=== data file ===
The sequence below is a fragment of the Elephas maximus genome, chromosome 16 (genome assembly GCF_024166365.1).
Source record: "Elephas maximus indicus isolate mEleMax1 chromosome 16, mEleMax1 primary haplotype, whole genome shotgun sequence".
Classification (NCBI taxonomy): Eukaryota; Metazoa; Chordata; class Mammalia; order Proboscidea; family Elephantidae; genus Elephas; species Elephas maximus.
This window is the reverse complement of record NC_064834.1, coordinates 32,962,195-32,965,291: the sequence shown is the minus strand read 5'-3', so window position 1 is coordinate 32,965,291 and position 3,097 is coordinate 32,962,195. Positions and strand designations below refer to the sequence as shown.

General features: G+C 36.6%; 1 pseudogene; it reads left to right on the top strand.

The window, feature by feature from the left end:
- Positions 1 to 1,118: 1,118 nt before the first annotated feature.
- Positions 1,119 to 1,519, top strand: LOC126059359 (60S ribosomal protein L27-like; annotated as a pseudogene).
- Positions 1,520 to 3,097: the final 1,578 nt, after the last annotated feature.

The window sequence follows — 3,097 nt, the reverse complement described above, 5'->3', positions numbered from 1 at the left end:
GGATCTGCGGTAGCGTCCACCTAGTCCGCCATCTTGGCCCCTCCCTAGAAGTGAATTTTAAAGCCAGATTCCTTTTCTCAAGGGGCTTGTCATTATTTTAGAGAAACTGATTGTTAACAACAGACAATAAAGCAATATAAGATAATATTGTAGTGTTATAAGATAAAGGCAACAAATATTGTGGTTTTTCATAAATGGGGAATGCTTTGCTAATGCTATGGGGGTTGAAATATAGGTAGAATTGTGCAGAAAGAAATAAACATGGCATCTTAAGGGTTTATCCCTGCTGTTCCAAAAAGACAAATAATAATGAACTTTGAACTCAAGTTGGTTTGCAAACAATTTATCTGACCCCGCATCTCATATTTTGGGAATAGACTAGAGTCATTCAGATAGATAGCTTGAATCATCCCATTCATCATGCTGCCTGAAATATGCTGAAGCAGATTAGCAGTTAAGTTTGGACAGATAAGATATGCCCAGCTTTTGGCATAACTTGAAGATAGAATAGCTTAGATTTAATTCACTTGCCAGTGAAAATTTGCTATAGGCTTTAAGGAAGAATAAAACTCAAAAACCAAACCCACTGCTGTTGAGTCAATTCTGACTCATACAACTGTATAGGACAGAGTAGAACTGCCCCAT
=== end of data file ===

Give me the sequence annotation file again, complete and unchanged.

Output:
The sequence below is a fragment of the Elephas maximus genome, chromosome 16 (genome assembly GCF_024166365.1).
Source record: "Elephas maximus indicus isolate mEleMax1 chromosome 16, mEleMax1 primary haplotype, whole genome shotgun sequence".
Classification (NCBI taxonomy): Eukaryota; Metazoa; Chordata; class Mammalia; order Proboscidea; family Elephantidae; genus Elephas; species Elephas maximus.
This window is the reverse complement of record NC_064834.1, coordinates 32,962,195-32,965,291: the sequence shown is the minus strand read 5'-3', so window position 1 is coordinate 32,965,291 and position 3,097 is coordinate 32,962,195. Positions and strand designations below refer to the sequence as shown.

General features: G+C 36.6%; 1 pseudogene; it reads left to right on the top strand.

The window, feature by feature from the left end:
- Positions 1 to 1,118: 1,118 nt before the first annotated feature.
- Positions 1,119 to 1,519, top strand: LOC126059359 (60S ribosomal protein L27-like; annotated as a pseudogene).
- Positions 1,520 to 3,097: the final 1,578 nt, after the last annotated feature.

The window sequence follows — 3,097 nt, the reverse complement described above, 5'->3', positions numbered from 1 at the left end:
GGATCTGCGGTAGCGTCCACCTAGTCCGCCATCTTGGCCCCTCCCTAGAAGTGAATTTTAAAGCCAGATTCCTTTTCTCAAGGGGCTTGTCATTATTTTAGAGAAACTGATTGTTAACAACAGACAATAAAGCAATATAAGATAATATTGTAGTGTTATAAGATAAAGGCAACAAATATTGTGGTTTTTCATAAATGGGGAATGCTTTGCTAATGCTATGGGGGTTGAAATATAGGTAGAATTGTGCAGAAAGAAATAAACATGGCATCTTAAGGGTTTATCCCTGCTGTTCCAAAAAGACAAATAATAATGAACTTTGAACTCAAGTTGGTTTGCAAACAATTTATCTGACCCCGCATCTCATATTTTGGGAATAGACTAGAGTCATTCAGATAGATAGCTTGAATCATCCCATTCATCATGCTGCCTGAAATATGCTGAAGCAGATTAGCAGTTAAGTTTGGACAGATAAGATATGCCCAGCTTTTGGCATAACTTGAAGATAGAATAGCTTAGATTTAATTCACTTGCCAGTGAAAATTTGCTATAGGCTTTAAGGAAGAATAAAACTCAAAAACCAAACCCACTGCTGTTGAGTCAATTCTGACTCATACAACTGTATAGGACAGAGTAGAACTGCCCCAT